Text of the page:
MORE CONSERVATIVE CANARDS: Another right-wing claim is that soccer can be liked by socialists only. Neoconservative Gary Schmitt wrote, “My suspicion is that the so-called ‘beautiful game’ is not so beautiful to American sensibilities…in sports, that means excellence should prevail. Of course, the fact that is often not the case when it comes to soccer may be precisely the reason the sport is so popular in the countries of Latin America and Europe.” The notion that excellence doesn’t prevail in soccer is absurd, as demonstrated by Brazil’s continued dominance and the fact that only seven countries have won the World Cup. Gainor said, “the problem here is, soccer is designed as a poor man or poor woman’s sport,” adding the sport “is being sold” as necessary due to the “browning of America.” Claims that soccer is a “foreign” ignores the fact that the game has become a major part of the American cultural landscape. Soccer has now for decades been a mainstay of the suburban middle class. It was so thoroughly embraced that conservative political consultant Alex Castellanos coined the term “soccer moms” to describe the swing voting group of middle class suburban white mothers who spent countless hours in minivans driving their children to and from soccer practice. As conservative Stephen H. Webb lamented, “Conservative suburban families, the backbone of America, have turned to soccer in droves.” Conservatives seem immensely uncomfortable with the growing diversity of soccer in the U.S., represented by the fact that so many women and Latin American immigrants have brought that tradition here from their home countries and have helped expand the growth of the sport in the U.S. The American men’s national team currently playing in South Africa closely resembles the ethnic melting pot of the country it represents. Perhaps, that is why so many on the right have a hard time rooting for them.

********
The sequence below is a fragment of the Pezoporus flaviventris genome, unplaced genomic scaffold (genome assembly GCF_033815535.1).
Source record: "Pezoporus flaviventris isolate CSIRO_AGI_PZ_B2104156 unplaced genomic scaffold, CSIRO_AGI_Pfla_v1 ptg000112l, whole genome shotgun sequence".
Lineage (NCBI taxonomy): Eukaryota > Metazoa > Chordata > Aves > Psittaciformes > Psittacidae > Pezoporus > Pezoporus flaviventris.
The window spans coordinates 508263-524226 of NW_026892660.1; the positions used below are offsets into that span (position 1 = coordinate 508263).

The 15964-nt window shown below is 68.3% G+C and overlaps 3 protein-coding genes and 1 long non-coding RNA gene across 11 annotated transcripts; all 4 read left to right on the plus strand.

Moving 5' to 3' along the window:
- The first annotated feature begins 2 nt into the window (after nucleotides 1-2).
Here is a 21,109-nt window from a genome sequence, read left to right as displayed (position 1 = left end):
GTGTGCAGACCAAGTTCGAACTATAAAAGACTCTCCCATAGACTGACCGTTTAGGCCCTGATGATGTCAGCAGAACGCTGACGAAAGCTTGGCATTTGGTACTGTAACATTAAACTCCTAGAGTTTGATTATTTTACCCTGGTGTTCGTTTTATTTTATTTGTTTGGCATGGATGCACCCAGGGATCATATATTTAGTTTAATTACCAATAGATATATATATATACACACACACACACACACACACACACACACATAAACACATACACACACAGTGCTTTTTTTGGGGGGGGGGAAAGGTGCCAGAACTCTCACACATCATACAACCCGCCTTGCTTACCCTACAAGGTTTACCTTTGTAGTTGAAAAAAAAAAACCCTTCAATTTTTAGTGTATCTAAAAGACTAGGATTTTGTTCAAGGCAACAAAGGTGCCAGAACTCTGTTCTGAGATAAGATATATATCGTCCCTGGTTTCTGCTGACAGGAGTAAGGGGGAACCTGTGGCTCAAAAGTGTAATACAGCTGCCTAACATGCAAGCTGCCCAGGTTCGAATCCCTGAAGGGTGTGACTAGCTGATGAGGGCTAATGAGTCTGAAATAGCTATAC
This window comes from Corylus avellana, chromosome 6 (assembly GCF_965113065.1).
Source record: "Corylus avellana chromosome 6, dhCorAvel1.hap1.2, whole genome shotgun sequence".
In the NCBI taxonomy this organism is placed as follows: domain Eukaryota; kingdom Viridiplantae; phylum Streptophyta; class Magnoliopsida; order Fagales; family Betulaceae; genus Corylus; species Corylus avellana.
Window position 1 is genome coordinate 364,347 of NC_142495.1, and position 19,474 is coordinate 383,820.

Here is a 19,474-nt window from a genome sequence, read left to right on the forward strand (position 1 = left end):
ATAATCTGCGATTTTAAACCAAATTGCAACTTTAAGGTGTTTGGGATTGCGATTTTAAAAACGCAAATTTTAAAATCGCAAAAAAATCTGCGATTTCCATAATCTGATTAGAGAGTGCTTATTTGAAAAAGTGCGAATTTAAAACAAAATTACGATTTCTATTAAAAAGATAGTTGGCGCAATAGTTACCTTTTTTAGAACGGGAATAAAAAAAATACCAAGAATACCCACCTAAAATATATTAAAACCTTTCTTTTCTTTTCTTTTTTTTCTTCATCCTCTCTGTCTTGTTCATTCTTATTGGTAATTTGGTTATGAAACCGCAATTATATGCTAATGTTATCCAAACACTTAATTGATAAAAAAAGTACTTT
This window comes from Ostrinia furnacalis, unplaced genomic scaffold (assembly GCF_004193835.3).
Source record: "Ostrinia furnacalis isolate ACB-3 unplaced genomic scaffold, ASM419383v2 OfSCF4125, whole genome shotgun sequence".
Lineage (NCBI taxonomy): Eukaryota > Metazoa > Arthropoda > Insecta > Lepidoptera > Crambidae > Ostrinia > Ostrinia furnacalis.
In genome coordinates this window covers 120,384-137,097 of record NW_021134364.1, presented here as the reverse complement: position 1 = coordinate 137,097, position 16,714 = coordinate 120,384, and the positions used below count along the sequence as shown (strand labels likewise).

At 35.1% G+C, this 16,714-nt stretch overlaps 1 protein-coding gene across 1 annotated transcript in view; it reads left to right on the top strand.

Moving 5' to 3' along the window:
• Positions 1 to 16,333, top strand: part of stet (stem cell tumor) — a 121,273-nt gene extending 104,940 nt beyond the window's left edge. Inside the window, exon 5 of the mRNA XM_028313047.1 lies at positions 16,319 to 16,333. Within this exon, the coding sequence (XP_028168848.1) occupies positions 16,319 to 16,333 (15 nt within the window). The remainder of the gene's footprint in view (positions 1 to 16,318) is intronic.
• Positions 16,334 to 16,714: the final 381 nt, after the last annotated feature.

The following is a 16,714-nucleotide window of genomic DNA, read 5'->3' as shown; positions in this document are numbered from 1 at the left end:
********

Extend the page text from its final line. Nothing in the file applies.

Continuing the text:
THE UNITED STATES IS EMBRACING SOCCER: In the U.S. today, more kids under 12 play soccer than baseball, basketball, and football combined. According to FIFA, the United States has 18 million registered soccer players, more than any other country in the world. American youth have been playing soccer in the millions since the 1980s, and as this initial soccer-playing generation enters their 20s and 30s, there is a growing market in the U.S. that is interested in soccer. Furthermore, the increasing interconnectedness brought about by globalization has removed barriers to follow the sport, with access to soccer expanding with the growth of cable and satellite channels and the internet. As a result, each successive World Cup has attracted more attention in the States. The U.S.-England match drew 17 million viewers — more than the current NBA finals. The U.S. professional league, Major League Soccer, has recently expanded into new cities despite the recession and has seen league-wide attendance grow to more than 16,000 on average — quite strong for a league only 14 years old. Soccer is also immensely popular amongst women, and the U.S. women’s national team is one of the top teams in the world. The U.S. men’s team has also made immense strides in the last two decades after not even qualifying for the World Cup between 1950 and 1990. In 2002, the U.S. reached the quarterfinals. Last year, they beat the world’s top ranked team, Spain, and narrowly lost to Brazil in the finals of the Confederations Cup. The U.S. also finished first in its World Cup qualifying group for the second time, coming in above Mexico.